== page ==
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Global Non-proliferation ‘Clubs’ vs. the NPT | 2014

Fey, Marco / Müller, Harald / Wunderlich, Carmen / Ricke, Klaus-Peter / Schaper, Annette (2014): Global Non-proliferation ‘Clubs’ vs. the NPT, in: Swedish Radiation Safety Authority Report, 4,

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Norm Dynamics in Multilateral Arms Control. | 2013

Müller, Harald / Wunderlich, Carmen (eds), (2013): Norm Dynamics in Multilateral Arms Control. Interests, Conflicts, and Justice, Athens: University of Georgia Press.

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Good International Citizens: | 2013

Becker-Jakob, Una / Hofmann, Gregor P. / Wunderlich, Carmen / Müller, Harald (2013): Good International Citizens:. Canada, Germany, and Sweden, in: Müller, Harald/Wunderlich, Carmen (eds), Norm Dynamics in Multilateral Arms Control, Athens: University of Georgia Press, 207-245.

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Die 7. Überprüfungskonferenz des Biowaffen-Übereinkommens | 2012

Becker-Jakob, Una/Nixdorff, Kathryn (2012): Die 7. Überprüfungskonferenz des Biowaffen-Übereinkommens, in: Vereinte Nationen, 3/2012, S. 130-131.

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Die 7. BWÜ-Überprüfungskonferenz | 2012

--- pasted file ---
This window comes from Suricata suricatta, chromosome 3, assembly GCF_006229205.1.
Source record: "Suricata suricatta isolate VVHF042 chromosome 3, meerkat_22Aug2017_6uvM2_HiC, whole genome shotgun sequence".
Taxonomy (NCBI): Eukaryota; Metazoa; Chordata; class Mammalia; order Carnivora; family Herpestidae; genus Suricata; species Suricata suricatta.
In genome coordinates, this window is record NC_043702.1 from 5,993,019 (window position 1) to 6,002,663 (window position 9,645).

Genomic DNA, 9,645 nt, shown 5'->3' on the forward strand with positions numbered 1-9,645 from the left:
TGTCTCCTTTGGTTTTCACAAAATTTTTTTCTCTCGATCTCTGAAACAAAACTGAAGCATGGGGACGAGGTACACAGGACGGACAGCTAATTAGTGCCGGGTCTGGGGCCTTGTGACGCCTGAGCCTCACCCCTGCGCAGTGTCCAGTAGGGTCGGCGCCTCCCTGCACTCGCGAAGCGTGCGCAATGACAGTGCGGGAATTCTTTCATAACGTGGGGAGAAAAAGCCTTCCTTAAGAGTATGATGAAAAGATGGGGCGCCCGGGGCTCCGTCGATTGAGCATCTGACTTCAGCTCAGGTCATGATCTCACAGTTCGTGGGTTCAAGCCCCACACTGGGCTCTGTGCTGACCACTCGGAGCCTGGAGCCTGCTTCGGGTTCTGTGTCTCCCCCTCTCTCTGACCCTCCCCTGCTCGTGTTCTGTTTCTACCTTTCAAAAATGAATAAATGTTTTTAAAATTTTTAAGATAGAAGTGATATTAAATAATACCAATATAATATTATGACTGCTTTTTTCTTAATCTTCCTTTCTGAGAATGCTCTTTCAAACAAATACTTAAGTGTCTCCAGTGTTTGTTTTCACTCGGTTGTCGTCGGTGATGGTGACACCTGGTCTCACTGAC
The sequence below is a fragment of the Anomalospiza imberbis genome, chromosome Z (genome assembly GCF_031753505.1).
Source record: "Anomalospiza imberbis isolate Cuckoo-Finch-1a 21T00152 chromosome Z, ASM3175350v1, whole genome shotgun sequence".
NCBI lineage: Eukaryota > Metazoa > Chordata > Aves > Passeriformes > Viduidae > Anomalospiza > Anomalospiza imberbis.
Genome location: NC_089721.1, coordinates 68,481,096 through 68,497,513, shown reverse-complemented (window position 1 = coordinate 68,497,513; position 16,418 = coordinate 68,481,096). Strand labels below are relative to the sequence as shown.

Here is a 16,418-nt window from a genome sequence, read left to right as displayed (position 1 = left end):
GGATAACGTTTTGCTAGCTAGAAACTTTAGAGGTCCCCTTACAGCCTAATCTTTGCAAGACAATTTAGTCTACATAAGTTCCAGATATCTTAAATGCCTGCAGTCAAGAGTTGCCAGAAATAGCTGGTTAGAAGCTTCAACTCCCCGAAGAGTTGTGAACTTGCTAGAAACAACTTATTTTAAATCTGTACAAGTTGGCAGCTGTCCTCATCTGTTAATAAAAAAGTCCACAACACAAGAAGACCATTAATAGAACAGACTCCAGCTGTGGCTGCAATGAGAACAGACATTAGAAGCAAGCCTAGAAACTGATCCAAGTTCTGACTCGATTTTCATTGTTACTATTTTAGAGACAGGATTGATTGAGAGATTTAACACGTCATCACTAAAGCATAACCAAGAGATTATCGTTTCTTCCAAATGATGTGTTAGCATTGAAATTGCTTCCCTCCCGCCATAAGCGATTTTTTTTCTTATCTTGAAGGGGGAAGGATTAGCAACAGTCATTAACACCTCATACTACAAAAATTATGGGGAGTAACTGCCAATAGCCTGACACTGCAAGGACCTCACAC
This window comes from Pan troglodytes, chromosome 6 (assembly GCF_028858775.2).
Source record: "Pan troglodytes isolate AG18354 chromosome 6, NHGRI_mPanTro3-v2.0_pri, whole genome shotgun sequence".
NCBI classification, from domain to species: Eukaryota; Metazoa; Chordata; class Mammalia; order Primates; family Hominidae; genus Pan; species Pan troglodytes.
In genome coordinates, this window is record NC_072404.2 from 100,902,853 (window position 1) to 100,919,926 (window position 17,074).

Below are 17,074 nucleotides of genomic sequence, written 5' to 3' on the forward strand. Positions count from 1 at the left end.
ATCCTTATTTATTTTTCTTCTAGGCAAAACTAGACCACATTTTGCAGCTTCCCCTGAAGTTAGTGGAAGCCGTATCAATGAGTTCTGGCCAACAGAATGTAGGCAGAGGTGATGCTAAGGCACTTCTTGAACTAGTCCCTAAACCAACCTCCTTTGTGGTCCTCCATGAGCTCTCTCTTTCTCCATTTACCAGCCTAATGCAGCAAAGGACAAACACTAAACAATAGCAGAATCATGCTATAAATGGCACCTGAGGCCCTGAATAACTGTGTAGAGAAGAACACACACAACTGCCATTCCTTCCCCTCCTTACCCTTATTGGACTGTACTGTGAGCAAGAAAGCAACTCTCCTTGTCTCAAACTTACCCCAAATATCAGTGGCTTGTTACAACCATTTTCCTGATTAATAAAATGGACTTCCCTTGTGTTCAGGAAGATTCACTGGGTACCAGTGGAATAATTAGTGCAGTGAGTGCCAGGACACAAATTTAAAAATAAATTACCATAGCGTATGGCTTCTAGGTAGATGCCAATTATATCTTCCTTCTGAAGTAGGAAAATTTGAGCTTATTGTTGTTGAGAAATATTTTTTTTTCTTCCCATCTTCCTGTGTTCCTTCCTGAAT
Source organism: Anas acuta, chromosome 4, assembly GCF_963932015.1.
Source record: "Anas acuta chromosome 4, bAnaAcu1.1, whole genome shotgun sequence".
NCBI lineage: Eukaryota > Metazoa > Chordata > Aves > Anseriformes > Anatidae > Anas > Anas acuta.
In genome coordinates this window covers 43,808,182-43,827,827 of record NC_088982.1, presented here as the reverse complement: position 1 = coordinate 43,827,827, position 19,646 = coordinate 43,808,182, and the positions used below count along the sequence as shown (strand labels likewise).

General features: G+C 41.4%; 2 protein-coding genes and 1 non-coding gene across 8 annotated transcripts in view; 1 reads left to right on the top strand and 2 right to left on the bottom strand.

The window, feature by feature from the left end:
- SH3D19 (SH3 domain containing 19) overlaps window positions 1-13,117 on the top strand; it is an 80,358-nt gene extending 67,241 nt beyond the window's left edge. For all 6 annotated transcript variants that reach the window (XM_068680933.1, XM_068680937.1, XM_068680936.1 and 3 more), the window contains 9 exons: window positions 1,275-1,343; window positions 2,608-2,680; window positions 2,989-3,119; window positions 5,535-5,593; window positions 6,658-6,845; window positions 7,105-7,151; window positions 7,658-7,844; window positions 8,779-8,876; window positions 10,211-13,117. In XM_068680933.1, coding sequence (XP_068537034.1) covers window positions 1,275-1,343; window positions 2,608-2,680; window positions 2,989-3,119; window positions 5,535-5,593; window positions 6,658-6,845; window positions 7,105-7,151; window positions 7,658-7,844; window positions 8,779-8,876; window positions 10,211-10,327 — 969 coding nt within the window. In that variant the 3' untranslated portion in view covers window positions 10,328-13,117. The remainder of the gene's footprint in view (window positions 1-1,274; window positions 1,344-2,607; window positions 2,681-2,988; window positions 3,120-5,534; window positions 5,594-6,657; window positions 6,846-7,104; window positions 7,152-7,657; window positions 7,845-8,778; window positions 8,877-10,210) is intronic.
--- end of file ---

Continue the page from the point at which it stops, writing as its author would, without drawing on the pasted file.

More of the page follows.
Becker-Jakob, Una (2012): Die 7. BWÜ-Überprüfungskonferenz, in: Wissenschaft und Frieden, 70:2, 10-11,

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IAEO | 2012

Giorgio Franceschini, IAEO - Internationale Atomenergieorganisation, in: Katja Freistein/Julia Leininger (Hg.), Handbuch Internationale Organisationen: Grundlagen und Akteure, München (Oldenbourg), 2012, S. 119-128.

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Gerechtigkeitsvorstellungen im Regime zur Kontrolle biologischer Waffen | 2011

Becker-Jakob, Una (2011): Gerechtigkeitsvorstellungen im Regime zur Kontrolle biologischer Waffen, in: Baumgart-Ochse, Claudia/Schörnig, Niklas/Wisotzki, Simone/Wolff, Jonas (Hg.), Auf dem Weg zu Just Peace Governance. Beiträge zum Auftakt des neuen Forschungsprogramms der HSFK, Baden-Baden: Nomos, 95-115.

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Notions of Justice in the Biological Weapons Control Regime | 2011

Becker-Jakob, Una (2011): Notions of Justice in the Biological Weapons Control Regime, PRIF Working Papers No. 9, Frankfurt/M.

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Frieden und Rüstungskontrolle/Abrüstung | 2011

Müller, Harald / Rosert, Elvira (2011): Frieden und Rüstungskontrolle/Abrüstung, in: Gießmann, Hans J./Rinke, Bernhard (Hg.), Handbuch Frieden, Wiesbaden: VS Verlag, 529-540,

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Auf dem Weg zu Global Zero? | 2010

Fey, Marco / Franceschini, Giorgio / Müller, Harald / Schmidt, Hans-Joachim (2010): Auf dem Weg zu Global Zero? Die neue amerikanische Nuklearpolitik zwischen Anspruch und Wirklichkeit, HSFK-Report Nr. 4/2010, Frankfurt/M.